They use magic to silence the world. Who will break the hush?
Seventeen-year-old Shae has led a seemingly quiet life, joking with her best friend Fiona, and chatting with Mads, the neighborhood boy who always knows how to make her smile. All while secretly keeping her fears at bay… Of the disease that took her brother’s life. Of how her dreams seem to bleed into reality around her. Of a group of justice seekers called the Bards who claim to use the magic of Telling to keep her community safe.
When her mother is murdered, she can no longer pretend.
Not knowing who to trust, Shae journeys to unlock the truth, instead finding a new enemy keen to destroy her, a brooding boy with dark secrets, and an untold power she never thought possible.
From Dylan Farrow comes Hush, a powerful fantasy where one girl is determined to remake the world. (taken from Amazon)
Thank you to Netgalley for providing me with a copy of this review. This book is available now.
I was intrigued by the rather vague mention to dreams bleeding into reality, so I just had to pick Hush up. I have to be honest: this felt rather generic to me in many ways. Dylan Farrow is a skilled author, there’s no denying that, but the story itself felt like an idea that hadn’t been fully fleshed out yet.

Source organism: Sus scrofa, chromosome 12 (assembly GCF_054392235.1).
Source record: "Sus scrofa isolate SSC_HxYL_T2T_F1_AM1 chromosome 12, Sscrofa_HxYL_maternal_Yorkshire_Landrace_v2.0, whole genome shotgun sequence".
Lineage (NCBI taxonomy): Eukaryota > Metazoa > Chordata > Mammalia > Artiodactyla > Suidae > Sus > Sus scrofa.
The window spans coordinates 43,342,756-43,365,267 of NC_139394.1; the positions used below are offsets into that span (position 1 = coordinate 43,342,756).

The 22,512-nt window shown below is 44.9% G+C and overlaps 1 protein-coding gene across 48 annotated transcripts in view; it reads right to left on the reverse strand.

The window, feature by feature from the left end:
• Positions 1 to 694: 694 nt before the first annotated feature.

Shae is the main character. When she was younger, her brother died of the Blot, a mysterious plague thought to be spread by ink. After her mother is murdered, Shae decides to track down the Bards, the only people who are now allowed to read and write. There is a reason for her choice, but it doesn’t really make a ton of sense if you think about it for too long. A good chunk of Shae’s decision to find the Bards is for knowledge. If anyone can help her, it would be them. This book is a lot of “don’t notice, don’t question”, with Shae needing to overcome her blind acceptance of things to discover the truth.
Unfortunately, Shae was a rather forgettable character. I never really got a feel on who she was. Again, I got the feel of a half fleshed-out idea. She was stubborn when it didn’t make sense to be, had the dreaded insta-attraction that I hate, and I just felt like she was more a stereotype of what people say all YA female characters are like, as opposed to being a full character. I don’t need to love a character to like reading about them, but feeling apathy regarding the main character definitely detracts from my enjoyment of a book.
The world itself is a fascinating one, full of little details that make it more three-dimensional, and it’s apparent that the author has a vision and is capable of realizing it. Even bare bones of the plot are pretty stinking cool. It just needs to be a little more developed.
I have a feeling that this series will grow and evolve into something great as it continues on. Unfortunately, I won’t be reading any subsequent books. Hush was just not for me.